Equity markets had a volatile quarter as the ‘risk on/risk off’ trading pattern continued. The quarter got off to a good start with equity markets rallying in July, but falling back in August and once again rallying in September. Over the quarter, UK equities (FTSE All Share) rose 13.6 percent, and global developed markets (MSCI World) rose 8.0 percent.
A key feature of the quarter was the reversal in the Euro / USD exchange rate as the Euro strengthened by ten percent against the Dollar. Given the rising equity markets, it was surprising that both the fixed and index-linked gilt markets strengthened over the quarter, with yields falling sharply in August as weakening economic data was released prompting fears of a double dip recession. Yields fell further in September as speculation mounted that there would be a resumption of quantitative easing and increased buying of Gilts by the Bank of England. Overall, the tidal wave of money that has flowed into the bond market over the past 18 months has driven yields and credit spreads to levels that now look expensive relative to quality dividend paying equities, which may also offer some protection from possible increase in inflation.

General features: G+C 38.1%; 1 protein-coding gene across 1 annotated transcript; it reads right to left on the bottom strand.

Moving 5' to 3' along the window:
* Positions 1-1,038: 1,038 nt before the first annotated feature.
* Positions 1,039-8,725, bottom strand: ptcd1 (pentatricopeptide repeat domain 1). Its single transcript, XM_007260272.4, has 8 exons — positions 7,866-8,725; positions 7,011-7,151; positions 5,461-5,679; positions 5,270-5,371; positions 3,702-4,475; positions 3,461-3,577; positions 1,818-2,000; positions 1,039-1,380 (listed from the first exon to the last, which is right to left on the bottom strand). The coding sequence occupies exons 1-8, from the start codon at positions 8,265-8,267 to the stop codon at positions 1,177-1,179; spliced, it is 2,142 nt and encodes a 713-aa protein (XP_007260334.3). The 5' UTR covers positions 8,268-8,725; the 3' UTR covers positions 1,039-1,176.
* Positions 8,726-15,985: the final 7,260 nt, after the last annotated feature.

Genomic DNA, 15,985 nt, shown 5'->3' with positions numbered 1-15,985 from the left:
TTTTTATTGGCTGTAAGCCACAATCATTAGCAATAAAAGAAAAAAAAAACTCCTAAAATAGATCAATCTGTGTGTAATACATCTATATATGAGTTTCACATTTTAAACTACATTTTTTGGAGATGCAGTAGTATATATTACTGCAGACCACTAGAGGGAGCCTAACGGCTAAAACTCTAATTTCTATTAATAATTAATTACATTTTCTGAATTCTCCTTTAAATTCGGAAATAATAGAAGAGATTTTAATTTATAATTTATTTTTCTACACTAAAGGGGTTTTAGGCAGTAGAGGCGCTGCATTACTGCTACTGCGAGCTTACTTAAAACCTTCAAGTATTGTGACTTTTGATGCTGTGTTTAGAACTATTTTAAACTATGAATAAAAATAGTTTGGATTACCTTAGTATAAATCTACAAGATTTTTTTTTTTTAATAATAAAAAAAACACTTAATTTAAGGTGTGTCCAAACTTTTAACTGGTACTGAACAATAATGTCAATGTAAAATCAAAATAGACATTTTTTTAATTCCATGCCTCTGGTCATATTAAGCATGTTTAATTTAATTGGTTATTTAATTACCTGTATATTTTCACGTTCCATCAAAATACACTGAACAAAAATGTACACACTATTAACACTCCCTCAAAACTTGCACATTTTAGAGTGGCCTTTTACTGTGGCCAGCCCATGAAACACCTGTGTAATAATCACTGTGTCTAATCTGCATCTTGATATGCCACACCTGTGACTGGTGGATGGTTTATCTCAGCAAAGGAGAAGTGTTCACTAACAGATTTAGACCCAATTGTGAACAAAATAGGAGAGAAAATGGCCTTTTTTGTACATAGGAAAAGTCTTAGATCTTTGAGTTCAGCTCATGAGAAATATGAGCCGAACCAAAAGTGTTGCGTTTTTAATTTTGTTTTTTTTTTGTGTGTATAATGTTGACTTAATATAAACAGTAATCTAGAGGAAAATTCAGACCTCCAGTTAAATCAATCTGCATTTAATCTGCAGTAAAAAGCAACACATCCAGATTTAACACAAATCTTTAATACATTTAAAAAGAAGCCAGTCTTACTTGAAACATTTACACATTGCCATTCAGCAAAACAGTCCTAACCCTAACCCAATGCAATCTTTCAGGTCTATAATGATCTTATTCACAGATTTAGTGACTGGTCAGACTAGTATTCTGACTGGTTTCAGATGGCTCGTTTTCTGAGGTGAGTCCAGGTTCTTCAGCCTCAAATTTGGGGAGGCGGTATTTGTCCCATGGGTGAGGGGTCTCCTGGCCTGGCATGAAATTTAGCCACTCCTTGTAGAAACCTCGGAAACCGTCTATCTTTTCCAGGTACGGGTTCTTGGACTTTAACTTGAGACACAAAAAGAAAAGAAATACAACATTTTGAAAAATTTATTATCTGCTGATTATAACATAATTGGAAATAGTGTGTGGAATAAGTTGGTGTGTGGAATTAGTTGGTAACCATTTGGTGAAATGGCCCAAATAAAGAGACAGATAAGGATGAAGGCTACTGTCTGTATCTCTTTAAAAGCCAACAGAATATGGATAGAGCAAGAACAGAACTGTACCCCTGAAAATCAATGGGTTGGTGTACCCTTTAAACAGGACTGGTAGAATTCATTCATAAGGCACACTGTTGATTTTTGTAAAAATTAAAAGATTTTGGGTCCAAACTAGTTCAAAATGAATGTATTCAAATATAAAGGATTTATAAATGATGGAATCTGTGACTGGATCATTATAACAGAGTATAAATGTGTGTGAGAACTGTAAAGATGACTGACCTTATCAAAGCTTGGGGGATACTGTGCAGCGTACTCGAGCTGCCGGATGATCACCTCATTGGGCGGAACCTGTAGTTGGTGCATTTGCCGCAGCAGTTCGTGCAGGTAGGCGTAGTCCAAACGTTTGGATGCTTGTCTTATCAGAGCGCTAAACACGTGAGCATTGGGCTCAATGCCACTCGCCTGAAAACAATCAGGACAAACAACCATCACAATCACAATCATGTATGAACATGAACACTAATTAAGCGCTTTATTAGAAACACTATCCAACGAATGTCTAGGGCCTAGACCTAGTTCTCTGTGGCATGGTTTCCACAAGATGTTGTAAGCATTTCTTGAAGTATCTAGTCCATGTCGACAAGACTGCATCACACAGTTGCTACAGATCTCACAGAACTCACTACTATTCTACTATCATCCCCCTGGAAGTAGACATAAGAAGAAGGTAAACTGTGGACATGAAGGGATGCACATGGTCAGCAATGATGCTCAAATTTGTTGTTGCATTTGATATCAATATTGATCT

The typical funding level improved 2.2 from 68.0 percent as at the end of June 2010 to 70.2 percent at the end of September 2010, as the strong rally in the equity market drove up asset values. The strong performance of the asset side of the equation was somewhat offset by the continued strength of the gilt market which drove up the expected value of liabilities.
Umar Ilyas, Head of Consultant Relations and Investment Actuary, Investment Solutions says: “The outlook for markets remains uncertain; the most notable issue from a UK pension scheme perspective concerns inflation expectations in the gilt market. The nominal yields on fixed interest gilts indicate an expectation of a low inflation environment for some time. However, the real yields on index-linked gilts are showing investor willingness to accept a negative real return over the next few years, implying an expectation of higher than ‘normal’ inflation. These imbalances are likely to continue driving the heightened volatility that we have seen.”
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